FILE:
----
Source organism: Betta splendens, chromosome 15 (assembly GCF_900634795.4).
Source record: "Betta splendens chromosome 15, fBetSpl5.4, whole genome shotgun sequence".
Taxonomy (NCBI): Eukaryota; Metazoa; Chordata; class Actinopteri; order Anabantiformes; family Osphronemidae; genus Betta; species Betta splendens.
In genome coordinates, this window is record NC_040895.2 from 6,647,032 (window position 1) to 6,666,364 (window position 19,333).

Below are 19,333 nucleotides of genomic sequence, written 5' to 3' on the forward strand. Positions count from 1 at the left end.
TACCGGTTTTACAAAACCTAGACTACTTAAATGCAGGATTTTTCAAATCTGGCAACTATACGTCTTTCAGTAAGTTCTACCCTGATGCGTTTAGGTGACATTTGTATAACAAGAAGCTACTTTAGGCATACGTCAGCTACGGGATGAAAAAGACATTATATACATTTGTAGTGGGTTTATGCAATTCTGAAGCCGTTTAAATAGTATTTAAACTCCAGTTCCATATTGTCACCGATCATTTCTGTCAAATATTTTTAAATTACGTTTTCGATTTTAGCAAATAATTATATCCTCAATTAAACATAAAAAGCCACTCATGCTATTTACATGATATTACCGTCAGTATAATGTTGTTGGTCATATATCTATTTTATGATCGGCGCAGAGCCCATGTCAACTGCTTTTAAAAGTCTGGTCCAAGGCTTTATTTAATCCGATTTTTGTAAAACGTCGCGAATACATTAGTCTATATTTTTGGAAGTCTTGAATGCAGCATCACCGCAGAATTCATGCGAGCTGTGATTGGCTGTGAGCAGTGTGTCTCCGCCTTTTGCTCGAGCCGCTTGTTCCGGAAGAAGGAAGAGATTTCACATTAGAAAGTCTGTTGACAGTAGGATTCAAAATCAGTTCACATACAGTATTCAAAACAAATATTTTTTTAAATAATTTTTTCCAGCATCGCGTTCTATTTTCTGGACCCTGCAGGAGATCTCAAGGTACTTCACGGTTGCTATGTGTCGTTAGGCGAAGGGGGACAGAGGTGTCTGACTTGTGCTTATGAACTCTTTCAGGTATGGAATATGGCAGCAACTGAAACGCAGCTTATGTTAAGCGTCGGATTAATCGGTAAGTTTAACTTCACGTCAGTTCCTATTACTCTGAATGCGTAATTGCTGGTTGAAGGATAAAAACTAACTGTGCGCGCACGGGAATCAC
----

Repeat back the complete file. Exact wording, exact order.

Source organism: Betta splendens, chromosome 15 (assembly GCF_900634795.4).
Source record: "Betta splendens chromosome 15, fBetSpl5.4, whole genome shotgun sequence".
Taxonomy (NCBI): Eukaryota; Metazoa; Chordata; class Actinopteri; order Anabantiformes; family Osphronemidae; genus Betta; species Betta splendens.
In genome coordinates, this window is record NC_040895.2 from 6,647,032 (window position 1) to 6,666,364 (window position 19,333).

Below are 19,333 nucleotides of genomic sequence, written 5' to 3' on the forward strand. Positions count from 1 at the left end.
TACCGGTTTTACAAAACCTAGACTACTTAAATGCAGGATTTTTCAAATCTGGCAACTATACGTCTTTCAGTAAGTTCTACCCTGATGCGTTTAGGTGACATTTGTATAACAAGAAGCTACTTTAGGCATACGTCAGCTACGGGATGAAAAAGACATTATATACATTTGTAGTGGGTTTATGCAATTCTGAAGCCGTTTAAATAGTATTTAAACTCCAGTTCCATATTGTCACCGATCATTTCTGTCAAATATTTTTAAATTACGTTTTCGATTTTAGCAAATAATTATATCCTCAATTAAACATAAAAAGCCACTCATGCTATTTACATGATATTACCGTCAGTATAATGTTGTTGGTCATATATCTATTTTATGATCGGCGCAGAGCCCATGTCAACTGCTTTTAAAAGTCTGGTCCAAGGCTTTATTTAATCCGATTTTTGTAAAACGTCGCGAATACATTAGTCTATATTTTTGGAAGTCTTGAATGCAGCATCACCGCAGAATTCATGCGAGCTGTGATTGGCTGTGAGCAGTGTGTCTCCGCCTTTTGCTCGAGCCGCTTGTTCCGGAAGAAGGAAGAGATTTCACATTAGAAAGTCTGTTGACAGTAGGATTCAAAATCAGTTCACATACAGTATTCAAAACAAATATTTTTTTAAATAATTTTTTCCAGCATCGCGTTCTATTTTCTGGACCCTGCAGGAGATCTCAAGGTACTTCACGGTTGCTATGTGTCGTTAGGCGAAGGGGGACAGAGGTGTCTGACTTGTGCTTATGAACTCTTTCAGGTATGGAATATGGCAGCAACTGAAACGCAGCTTATGTTAAGCGTCGGATTAATCGGTAAGTTTAACTTCACGTCAGTTCCTATTACTCTGAATGCGTAATTGCTGGTTGAAGGATAAAAACTAACTGTGCGCGCACGGGAATCAC